CCC Partnership with Hastings High Pays Off
He's been called a rock star, which is high praise for a guy some think of as a shop teacher. But Matt Hurt says he doesn't work in a shop, his classroom is a lab.
He explained, "Lab is where you go and learn and shop is where you create a career and make money."
There's money to be made, but Hastings High wants to get kids on a career path. At the same time, local plants can't find workers with the right skills.
So Central Community College hopes to bridge that divide.
Hastings Campus President Bill Hitesman said, "I think we want to look at closing the skills gap and get young people excited about the workforce and it helps with the economy, it helps our communities all grow."
CCC leaders worried the industrial programs at Hastings High were in jeopardy, with World War II-era equipment and dark, dingy facilities, so they decided it made sense to work together.
Hitesman said, "With budget restraints in every area, when you collaborate, partner, you share resources, and because of that you can do so much more."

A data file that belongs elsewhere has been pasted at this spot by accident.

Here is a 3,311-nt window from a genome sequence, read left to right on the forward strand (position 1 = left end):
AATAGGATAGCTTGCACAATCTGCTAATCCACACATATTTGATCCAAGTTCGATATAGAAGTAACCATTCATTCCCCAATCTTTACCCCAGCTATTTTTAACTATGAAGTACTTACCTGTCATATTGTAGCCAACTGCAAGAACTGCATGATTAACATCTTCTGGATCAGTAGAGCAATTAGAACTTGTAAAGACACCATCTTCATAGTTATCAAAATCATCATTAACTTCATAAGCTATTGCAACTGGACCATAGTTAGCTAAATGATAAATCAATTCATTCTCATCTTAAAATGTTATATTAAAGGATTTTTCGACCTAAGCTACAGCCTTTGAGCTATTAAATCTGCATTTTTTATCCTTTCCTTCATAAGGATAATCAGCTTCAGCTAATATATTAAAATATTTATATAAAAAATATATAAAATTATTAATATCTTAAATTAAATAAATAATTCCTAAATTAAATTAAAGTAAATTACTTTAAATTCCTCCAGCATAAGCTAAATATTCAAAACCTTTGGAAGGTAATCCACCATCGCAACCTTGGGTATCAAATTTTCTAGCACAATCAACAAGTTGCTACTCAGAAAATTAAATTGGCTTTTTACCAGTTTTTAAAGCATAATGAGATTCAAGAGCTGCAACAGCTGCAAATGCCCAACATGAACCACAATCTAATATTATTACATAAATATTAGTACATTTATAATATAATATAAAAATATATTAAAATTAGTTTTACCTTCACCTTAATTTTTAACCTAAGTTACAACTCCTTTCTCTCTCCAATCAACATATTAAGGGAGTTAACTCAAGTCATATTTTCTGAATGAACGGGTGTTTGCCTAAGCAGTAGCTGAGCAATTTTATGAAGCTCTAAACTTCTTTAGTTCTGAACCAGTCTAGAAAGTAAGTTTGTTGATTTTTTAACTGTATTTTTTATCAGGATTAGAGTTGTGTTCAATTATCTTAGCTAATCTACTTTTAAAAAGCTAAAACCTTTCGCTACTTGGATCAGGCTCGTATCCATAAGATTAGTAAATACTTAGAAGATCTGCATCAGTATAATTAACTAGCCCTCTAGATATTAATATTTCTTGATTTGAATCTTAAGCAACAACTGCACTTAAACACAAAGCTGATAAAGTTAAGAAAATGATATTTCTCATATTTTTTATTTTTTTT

"Having the collaboration with the community college has been financially and enrollment, very rewarding. Replace our equipment, update our equipment, has been great addition to the high school," Hurt said.
Now the high school teacher has to turn kids away, and he thinks that raises the commitment level.
He said, "Now with such a huge increase in enrollment, every student has to reach their full and best potential to continue on in these courses."
As CCC's elected board learned on Thursday, connections with those like Matt Hurt at Hastings High make all the difference.
Matt said it also benefits his students. "Being able to have the curriculum that has been implemented here at the Community College into my high school, to have my students rewarded with the 15 credits completed when they graduate HS has been best part of it."
Hitesman, of CCC pointed to other partnerships that are making a difference. That includes the college's willingness to provide students to help at a local health fair where they've detected serious conditions early.